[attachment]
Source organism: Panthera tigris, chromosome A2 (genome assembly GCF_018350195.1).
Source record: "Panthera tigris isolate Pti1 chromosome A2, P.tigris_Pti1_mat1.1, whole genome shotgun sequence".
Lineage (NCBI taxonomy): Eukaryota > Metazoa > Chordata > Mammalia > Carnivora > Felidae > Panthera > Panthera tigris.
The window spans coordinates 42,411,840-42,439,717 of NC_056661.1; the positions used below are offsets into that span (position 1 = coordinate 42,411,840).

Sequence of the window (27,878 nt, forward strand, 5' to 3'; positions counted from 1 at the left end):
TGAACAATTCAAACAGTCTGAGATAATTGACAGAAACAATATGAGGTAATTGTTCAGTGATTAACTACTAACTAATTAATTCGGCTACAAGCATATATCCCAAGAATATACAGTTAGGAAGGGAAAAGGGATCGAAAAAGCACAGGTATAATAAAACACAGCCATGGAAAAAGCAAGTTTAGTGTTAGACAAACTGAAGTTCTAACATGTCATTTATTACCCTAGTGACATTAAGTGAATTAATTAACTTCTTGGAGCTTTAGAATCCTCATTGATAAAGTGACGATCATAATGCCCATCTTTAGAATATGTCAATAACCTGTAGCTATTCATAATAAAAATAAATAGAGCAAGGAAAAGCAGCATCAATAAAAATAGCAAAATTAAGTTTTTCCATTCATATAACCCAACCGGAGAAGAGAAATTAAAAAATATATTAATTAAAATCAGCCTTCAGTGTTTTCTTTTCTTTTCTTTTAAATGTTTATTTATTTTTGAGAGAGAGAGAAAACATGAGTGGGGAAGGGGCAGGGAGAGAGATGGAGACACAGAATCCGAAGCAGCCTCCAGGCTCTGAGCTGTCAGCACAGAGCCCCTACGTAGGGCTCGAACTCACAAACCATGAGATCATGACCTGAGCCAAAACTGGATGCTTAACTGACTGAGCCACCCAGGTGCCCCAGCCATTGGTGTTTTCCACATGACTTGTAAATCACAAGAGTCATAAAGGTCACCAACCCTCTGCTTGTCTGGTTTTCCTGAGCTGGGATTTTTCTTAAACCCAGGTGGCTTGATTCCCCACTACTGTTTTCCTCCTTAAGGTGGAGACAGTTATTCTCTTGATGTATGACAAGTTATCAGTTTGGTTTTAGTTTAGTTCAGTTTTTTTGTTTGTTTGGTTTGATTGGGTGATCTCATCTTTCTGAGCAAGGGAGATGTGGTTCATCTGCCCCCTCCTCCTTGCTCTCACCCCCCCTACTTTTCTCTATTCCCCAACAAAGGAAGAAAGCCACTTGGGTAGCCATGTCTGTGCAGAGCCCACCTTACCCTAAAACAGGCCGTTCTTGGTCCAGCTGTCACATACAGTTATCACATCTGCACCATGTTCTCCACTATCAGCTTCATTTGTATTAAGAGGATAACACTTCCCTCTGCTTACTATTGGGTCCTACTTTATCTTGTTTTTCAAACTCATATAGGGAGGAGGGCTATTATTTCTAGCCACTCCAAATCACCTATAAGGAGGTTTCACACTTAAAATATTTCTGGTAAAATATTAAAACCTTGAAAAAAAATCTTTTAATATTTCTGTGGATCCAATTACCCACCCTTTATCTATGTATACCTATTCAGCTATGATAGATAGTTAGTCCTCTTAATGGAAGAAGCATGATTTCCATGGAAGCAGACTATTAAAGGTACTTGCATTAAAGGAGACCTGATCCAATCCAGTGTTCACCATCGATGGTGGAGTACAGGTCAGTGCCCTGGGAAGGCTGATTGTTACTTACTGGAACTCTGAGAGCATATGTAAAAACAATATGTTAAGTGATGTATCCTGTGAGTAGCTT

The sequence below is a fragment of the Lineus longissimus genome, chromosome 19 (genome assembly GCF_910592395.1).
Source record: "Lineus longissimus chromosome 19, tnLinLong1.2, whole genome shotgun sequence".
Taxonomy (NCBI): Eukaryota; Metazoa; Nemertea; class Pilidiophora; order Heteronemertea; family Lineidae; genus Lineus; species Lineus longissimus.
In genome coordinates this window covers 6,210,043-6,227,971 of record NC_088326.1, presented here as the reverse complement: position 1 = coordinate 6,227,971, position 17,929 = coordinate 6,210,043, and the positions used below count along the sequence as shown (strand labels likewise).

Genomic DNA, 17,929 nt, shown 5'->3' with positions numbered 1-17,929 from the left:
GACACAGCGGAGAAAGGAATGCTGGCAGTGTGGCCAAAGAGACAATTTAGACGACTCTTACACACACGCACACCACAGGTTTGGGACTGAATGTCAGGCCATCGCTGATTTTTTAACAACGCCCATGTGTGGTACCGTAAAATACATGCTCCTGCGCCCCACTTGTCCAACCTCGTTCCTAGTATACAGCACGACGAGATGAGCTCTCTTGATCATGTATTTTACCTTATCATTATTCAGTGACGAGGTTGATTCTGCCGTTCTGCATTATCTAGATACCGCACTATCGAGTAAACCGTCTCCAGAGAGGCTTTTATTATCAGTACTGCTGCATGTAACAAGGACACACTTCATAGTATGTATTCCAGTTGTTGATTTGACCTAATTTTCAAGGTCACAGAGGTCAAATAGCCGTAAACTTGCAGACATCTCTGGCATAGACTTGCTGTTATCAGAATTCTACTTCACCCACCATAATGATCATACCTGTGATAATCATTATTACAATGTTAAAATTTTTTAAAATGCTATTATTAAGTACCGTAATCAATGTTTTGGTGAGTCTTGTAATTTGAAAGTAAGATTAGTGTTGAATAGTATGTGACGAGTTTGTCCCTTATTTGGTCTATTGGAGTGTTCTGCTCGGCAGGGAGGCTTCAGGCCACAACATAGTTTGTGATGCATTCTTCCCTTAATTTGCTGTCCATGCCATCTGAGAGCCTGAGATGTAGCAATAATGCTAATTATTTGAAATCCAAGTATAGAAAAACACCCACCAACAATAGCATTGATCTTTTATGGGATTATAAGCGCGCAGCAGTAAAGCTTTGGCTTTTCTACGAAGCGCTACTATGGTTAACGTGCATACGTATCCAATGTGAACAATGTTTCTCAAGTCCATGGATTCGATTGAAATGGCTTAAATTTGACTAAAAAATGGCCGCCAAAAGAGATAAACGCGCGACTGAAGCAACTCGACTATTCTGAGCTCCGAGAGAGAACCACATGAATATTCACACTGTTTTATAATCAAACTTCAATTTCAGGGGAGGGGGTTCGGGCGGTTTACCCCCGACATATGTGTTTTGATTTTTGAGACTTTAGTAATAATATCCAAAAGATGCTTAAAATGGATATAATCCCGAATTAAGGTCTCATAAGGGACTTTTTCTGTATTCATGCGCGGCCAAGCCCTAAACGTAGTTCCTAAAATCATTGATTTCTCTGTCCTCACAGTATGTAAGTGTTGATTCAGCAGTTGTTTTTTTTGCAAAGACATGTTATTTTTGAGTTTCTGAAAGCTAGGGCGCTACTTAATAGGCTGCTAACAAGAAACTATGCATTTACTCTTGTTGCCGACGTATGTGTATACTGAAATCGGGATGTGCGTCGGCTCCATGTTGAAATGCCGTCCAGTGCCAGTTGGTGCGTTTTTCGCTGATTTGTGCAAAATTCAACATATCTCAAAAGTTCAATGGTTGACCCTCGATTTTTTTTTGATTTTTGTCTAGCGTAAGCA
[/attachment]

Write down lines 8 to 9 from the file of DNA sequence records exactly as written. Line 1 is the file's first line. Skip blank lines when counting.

Source record: "Lineus longissimus chromosome 19, tnLinLong1.2, whole genome shotgun sequence".
Taxonomy (NCBI): Eukaryota; Metazoa; Nemertea; class Pilidiophora; order Heteronemertea; family Lineidae; genus Lineus; species Lineus longissimus.